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Broncos special teams coordinator McMahon explains why it takes time to become NFL special

McManus, Bobenmoyer, Spencer among the NFL specialists who needed a year or two to break in.
Credit: AP
Denver Broncos long snapper Jacob Bobenmoyer (46) takes part in drills during an NFL football practice Thursday, Sept. 10, 2020, in Englewood, Colo. (AP Photo/David Zalubowski)

ENGLEWOOD, Colo. — Specialists, more than any other player, need a year or two out of college before they start collecting NFL paychecks.

Long snapper Casey Kreiter was two years out of college before he made his first NFL snap with the Broncos in 2016. Kreiter was the Broncos’ long snapper for four years and is now with the New York Giants.

His replacement in Denver this year, Jacob Bobenmoyer, got two tryouts with the Broncos in his first year after Northern Colorado last year, but didn’t make the team until this year.

“If you look at the snappers in college football, college football rules are 1,000 percent different in the punt game than the NFL,’’ said Broncos special teams coordinator Tom McMahon. “Everybody can release when the ball is snapped, so 95 percent of all the snappers in college football have never ever one time in their life protected. They’ve never had to protect the gap. That’s the biggest adjustment for those guys from a snapper’s perspective.’’

Then there are kickers. Matt Prater needed three years to break in as the Broncos’ regular placekicker in 2008. Brandon McManus took a year, then needed a second to get firm planting as Prater’s replacement. Matt Bryant, a top 10 placekicker in NFL history by most statistical standards, took four years to break in.

“The hashes are the biggest thing, especially on field goals,’’ McMahon said referring to the hash marks on the field. “They’re much wider in college. The big thing and what we look for is we want to go get the biggest leg we can. A lot of the kickers that come in, they weren’t great field goals kickers in college, and then they come in here and the hashes shrink on them and it’s much, much easier to kick field goals because you’re not trying to kick one from way outside. That takes some time for the young guys.”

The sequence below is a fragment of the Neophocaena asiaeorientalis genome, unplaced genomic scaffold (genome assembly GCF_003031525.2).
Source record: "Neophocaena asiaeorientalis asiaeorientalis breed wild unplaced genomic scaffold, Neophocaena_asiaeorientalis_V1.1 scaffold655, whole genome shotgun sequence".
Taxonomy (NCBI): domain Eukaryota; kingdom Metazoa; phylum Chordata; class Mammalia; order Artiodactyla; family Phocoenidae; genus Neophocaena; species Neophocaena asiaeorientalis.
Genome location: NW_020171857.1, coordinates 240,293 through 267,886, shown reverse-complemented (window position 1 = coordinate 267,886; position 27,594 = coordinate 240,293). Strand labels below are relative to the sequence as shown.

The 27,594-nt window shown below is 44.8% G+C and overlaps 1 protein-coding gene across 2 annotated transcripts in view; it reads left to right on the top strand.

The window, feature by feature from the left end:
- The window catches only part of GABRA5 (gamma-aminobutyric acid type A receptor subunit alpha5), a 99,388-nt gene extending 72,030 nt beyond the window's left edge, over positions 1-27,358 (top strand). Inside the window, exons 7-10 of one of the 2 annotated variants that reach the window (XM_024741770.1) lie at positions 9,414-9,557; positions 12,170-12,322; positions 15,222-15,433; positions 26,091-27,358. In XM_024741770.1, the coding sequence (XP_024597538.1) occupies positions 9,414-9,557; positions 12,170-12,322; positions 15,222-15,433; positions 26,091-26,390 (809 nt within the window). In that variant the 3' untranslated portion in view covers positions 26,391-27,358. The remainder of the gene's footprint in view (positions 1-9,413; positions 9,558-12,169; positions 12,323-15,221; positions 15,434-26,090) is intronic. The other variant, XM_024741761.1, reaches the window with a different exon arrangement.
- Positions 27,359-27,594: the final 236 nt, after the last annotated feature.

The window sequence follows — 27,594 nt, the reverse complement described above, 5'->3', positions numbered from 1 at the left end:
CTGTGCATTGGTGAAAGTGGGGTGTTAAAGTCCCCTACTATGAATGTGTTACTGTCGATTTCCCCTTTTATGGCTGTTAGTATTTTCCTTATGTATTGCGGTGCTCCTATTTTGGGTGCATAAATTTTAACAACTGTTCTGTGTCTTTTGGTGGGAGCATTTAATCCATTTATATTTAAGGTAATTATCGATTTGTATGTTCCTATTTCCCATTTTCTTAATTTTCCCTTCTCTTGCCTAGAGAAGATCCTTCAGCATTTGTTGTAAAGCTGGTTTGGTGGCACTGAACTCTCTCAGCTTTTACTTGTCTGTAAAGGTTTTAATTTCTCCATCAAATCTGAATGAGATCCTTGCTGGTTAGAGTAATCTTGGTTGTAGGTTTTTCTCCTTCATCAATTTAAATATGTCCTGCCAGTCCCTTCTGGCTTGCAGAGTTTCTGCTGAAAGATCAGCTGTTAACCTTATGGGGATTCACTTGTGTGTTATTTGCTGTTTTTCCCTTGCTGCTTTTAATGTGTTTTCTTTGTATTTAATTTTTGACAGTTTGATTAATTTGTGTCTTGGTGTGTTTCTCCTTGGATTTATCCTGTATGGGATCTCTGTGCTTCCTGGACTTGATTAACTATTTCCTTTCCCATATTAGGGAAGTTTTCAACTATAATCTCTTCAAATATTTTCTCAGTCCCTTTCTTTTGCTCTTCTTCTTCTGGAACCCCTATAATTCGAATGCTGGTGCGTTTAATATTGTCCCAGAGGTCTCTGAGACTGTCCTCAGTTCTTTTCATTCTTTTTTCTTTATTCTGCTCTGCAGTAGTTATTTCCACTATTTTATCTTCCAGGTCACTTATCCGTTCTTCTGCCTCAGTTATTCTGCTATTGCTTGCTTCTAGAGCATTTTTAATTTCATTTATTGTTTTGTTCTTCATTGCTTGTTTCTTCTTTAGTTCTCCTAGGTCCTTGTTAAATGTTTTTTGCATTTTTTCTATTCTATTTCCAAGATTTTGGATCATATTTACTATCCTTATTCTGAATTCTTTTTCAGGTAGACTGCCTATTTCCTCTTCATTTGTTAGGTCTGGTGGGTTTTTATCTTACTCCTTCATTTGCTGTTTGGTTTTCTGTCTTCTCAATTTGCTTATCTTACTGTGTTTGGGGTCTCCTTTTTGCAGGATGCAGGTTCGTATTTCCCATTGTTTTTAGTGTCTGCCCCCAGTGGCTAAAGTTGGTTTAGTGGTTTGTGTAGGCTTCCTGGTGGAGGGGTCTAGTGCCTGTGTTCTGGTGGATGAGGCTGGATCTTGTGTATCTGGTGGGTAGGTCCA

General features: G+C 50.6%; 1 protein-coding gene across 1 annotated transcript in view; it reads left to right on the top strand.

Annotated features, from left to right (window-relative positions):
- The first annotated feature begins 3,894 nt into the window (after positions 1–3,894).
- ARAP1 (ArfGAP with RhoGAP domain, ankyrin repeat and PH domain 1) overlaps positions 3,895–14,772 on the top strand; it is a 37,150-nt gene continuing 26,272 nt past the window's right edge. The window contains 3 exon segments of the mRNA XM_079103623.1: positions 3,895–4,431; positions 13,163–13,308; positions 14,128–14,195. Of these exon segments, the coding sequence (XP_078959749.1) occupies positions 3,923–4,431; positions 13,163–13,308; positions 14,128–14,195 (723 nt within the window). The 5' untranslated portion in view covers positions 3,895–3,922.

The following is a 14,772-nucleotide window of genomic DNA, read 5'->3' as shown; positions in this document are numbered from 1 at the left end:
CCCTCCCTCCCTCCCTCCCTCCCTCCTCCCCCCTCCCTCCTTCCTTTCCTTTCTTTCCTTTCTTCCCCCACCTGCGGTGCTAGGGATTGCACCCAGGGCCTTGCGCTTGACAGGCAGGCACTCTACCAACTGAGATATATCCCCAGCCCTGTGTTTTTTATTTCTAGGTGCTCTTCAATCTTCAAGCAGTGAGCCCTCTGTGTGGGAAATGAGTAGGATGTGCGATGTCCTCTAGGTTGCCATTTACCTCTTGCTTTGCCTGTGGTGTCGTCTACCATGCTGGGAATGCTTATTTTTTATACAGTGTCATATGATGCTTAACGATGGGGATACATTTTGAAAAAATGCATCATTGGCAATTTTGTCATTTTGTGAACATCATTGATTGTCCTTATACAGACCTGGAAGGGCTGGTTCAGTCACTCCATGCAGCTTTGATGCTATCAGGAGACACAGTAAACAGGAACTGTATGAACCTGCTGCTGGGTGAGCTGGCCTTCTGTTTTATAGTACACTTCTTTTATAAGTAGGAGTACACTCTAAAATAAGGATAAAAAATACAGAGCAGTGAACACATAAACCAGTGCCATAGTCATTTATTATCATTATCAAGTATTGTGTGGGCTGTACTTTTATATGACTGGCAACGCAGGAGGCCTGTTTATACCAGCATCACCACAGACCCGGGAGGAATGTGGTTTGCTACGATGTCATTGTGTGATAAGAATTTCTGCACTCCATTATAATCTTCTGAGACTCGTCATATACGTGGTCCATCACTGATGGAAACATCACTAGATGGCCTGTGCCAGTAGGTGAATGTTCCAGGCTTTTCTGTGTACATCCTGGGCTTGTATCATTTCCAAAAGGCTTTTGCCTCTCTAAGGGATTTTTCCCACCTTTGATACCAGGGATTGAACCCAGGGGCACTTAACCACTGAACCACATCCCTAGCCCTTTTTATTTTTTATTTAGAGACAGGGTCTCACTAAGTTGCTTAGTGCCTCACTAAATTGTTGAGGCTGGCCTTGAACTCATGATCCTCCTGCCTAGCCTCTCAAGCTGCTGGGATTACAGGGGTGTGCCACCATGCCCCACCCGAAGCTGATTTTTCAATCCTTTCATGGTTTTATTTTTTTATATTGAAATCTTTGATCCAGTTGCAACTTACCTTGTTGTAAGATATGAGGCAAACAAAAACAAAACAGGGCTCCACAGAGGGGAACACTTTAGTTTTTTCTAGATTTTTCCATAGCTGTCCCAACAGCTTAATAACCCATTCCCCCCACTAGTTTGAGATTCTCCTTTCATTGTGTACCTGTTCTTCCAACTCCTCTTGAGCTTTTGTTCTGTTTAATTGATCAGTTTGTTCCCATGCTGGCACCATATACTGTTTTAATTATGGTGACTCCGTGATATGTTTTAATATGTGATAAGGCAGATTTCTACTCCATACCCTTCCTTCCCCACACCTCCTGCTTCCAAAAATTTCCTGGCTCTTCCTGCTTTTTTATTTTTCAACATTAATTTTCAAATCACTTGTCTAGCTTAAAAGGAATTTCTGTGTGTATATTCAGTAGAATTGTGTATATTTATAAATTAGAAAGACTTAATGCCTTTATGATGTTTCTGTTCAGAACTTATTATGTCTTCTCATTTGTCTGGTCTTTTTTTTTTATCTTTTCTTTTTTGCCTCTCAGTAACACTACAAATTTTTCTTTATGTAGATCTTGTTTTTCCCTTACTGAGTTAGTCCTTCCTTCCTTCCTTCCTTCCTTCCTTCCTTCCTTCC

Special teams figure to play a pivotal role in the Broncos' season opener Monday night against the Tennessee Titans at Empower Field at Mile High. The game will be played before more 1,000 cutouts of fans likeness and approximately 500 family and friends of coaches, players and executives.

Punters also typically have extended break-in periods. Britton Colquitt got cut multiple times before sticking. Colby Wadman got his chance two-plus years out of college. Sam Martin, the Broncos’ current punter, made it right away but he is the exception, not the rule.

“The big thing with the punters is a lot of rugby stuff,’’ McMahon said. “They roll out, they kick the ball and they’re not pocket punters. It takes them a couple years to learn how to hit the edges. You can release every single player on a punt in college. When the ball is snapped, all we can do is release the gunners, so you have to try and punt to those gunners. It takes guys awhile.”

And for returners, it’s consistently catching a punt or kickoff that floats in with considerably more height in the NFL than in college. Broncos returner Diontae Spencer took three years after college to get a job in the Canadian Football League and then two more before he got his NFL chance last year.

The Broncos now have a solid special teams core in McManus, Martin, Spencer and Bobenmoyer. But it took a while.

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